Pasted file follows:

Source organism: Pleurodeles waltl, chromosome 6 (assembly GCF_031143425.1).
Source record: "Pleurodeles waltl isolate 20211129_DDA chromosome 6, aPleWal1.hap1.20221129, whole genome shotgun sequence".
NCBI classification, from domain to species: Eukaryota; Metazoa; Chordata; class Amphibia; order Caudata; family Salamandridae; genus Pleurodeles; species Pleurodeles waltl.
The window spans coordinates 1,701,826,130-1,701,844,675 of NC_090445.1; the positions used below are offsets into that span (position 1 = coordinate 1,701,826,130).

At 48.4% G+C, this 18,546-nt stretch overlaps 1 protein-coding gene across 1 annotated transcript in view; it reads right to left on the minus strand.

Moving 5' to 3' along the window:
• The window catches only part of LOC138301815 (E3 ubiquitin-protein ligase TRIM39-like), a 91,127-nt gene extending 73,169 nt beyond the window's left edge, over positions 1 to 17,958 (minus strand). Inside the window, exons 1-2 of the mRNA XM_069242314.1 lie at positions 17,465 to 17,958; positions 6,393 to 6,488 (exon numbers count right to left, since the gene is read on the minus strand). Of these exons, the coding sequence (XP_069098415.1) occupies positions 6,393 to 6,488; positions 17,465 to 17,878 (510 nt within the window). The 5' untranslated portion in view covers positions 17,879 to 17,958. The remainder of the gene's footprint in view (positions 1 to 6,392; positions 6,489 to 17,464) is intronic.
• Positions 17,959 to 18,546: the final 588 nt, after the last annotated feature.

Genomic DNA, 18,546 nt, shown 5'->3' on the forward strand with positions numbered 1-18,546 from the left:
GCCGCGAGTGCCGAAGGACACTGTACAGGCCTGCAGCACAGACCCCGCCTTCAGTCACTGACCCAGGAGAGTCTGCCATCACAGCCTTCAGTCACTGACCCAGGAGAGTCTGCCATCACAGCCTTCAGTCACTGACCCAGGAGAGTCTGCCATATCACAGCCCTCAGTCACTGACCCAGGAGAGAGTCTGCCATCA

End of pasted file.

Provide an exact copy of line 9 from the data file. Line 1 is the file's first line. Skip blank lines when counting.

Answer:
Genomic DNA, 18,546 nt, shown 5'->3' on the forward strand with positions numbered 1-18,546 from the left: